Skip to main content

Wiener ettiquette or, Ten rules to keep Mr. Wiener under wraps

You never think it will happen to you. You're out to dinner with a colleague; a 62-year-old balding clergyman you have known for over forty years. You know his wife, you admire his children.

He's always been a little in love with you; you know this. Still, he's a consummate gentleman and you're always comfortable in his company. You're a little charmed by his hearing aids, and the way he snorts, ever so slightly, when he laughs.

Then, after three glasses of Pinot Noir, he reaches for his cell phone.

"I have something," he says, "I want to show you. A picture I took today. I get so excited when I think of you."

Yup. It happened to me.

Let me make one thing perfectly clear - I'm not the kind of woman men expose themselves to - in any shape or form.

I'm no babe.

I'm more of a dumpling than anyone's darling.

So, if this can happen to me, it can happen to anyone.

The experience made me wonder, what's wrong with these guys? Have they forgotten the basic rules of human interaction; don't show your wee-wee to anyone?

In response to this horrific interaction (which ended a forty-year friendship and devastated me for weeks), I sought out the following rules for wiener exposure. I share them with you and hope they lead to more respectful, thoughtful approaches to that critical moment, when the wiener asks to be invited to the party.

For those of you who all ready know the best ways to control your wiener, please accept this review of simple etiquette as a brief (probably necessary) refresher tutorial.
Rule #1) Don't show your wiener to the other schoolchildren. Even if you think they might be impressed.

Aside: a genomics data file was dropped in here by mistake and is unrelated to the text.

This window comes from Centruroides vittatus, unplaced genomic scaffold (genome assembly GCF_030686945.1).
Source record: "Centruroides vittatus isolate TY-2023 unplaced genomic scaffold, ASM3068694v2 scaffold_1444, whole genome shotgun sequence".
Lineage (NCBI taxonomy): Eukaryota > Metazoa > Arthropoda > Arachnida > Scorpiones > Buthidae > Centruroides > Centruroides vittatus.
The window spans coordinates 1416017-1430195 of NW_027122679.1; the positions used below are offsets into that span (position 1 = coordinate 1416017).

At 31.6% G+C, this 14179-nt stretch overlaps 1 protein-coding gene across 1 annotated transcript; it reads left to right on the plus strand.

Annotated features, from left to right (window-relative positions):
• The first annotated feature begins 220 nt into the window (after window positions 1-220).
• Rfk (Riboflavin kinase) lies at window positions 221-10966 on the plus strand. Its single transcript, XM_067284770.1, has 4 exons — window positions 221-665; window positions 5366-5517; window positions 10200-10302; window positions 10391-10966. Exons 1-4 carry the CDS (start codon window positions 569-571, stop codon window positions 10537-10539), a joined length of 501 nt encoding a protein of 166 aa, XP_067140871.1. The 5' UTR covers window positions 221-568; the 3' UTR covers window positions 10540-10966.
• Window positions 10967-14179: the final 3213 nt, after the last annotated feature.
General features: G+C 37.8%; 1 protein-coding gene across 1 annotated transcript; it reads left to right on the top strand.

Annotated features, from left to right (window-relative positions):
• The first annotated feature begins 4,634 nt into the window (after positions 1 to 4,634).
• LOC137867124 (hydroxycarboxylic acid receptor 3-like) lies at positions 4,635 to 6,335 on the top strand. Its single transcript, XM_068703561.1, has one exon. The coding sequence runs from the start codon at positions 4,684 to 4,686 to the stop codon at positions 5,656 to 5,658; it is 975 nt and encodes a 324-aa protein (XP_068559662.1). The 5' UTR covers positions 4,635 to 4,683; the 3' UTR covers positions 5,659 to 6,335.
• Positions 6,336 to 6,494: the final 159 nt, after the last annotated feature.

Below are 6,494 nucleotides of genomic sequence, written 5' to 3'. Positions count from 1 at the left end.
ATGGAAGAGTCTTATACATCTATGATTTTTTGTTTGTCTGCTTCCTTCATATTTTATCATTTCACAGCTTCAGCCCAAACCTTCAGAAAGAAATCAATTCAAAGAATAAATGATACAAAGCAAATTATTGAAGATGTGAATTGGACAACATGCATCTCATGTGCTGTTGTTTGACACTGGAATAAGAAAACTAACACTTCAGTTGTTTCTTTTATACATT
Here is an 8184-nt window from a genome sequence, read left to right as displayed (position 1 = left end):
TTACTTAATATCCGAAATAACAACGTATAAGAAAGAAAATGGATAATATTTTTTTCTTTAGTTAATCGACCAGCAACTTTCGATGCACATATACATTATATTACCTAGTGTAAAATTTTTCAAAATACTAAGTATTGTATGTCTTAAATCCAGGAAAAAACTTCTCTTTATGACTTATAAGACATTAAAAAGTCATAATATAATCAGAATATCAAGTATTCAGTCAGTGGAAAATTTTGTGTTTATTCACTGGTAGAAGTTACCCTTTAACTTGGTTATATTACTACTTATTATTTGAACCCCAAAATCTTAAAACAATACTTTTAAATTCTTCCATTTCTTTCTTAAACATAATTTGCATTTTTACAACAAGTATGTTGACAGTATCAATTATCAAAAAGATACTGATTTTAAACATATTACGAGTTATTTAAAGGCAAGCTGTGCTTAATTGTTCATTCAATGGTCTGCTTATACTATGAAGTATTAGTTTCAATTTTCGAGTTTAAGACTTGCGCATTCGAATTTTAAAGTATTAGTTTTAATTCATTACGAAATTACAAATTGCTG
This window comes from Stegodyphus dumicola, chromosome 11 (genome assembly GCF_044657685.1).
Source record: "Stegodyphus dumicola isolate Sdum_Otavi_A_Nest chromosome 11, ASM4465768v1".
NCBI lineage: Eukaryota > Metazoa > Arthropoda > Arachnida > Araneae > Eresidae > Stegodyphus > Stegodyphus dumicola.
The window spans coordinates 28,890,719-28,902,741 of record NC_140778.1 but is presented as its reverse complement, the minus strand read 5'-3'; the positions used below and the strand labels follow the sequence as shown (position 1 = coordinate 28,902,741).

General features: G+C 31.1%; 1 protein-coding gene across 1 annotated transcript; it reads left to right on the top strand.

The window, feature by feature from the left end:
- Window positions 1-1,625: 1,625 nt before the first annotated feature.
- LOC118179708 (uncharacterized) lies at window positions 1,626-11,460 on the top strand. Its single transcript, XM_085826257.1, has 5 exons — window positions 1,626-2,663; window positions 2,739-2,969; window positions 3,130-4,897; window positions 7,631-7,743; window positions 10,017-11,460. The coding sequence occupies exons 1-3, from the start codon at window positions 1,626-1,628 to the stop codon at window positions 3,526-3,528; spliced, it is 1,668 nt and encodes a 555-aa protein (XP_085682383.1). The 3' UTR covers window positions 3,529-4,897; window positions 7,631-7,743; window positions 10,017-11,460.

Rule #2) Your wiener is not welcome to dinner unless it is invited. No surprise show-ups.
 This is especially true if your wiener is thirty - years -old, or older. 
Rule #3) "If you show me yours, I'll show you      
mine" is not funny. Not even if you offer to show yours first.
Rule #4) The power of the wiener is nothing compared to the power of the press. Never whip out your wiener to a truth-telling journalist or a prolific blogger. (Ahem) 

Rule #5) Your wiener is created to be camera shy. If your wiener insists on having his picture published, it's time to have a talk with it and explain a few things. This is called "counseling." Your wiener will feel most comfortable if you accompany it into therapy. Resist your desire to video record this counseling session and post it on Facebook.
Rule #6) If you get caught showing your sixty-two-year-old wiener to anyone, it is not an acceptable excuse to say, "I only did it to show you my prostate so you'd understand why I have to pee every half hour..."

Rule #7) If your wiener had its own hands, it could take its own photo for you. But since it doesn't, it can't. Don't lie to me and tell me you don't know who took the picture unless you think I'm as stupid as your ridiculous wiener.

Rule #8) When you get caught trying to expose your wiener to a woman, tell her "Blame it on bad judgement!" She won't care - she'll still be freaked - but she'll agree. Bad, bad judgement.

Rule #10) This is the most important rule: Never let your wiener do your thinking. This is actually a sensible rule for Congressmen, husbands and every Presbyterian clergyman I've ever known, come to think of it.
Finally - if, in spite of all your best intentions, you cannot stop yourself from taking a picture of your wiener, do us all a big favor.

Keep it to yourself - or better yet, do a quick two step.

Peek once, delete.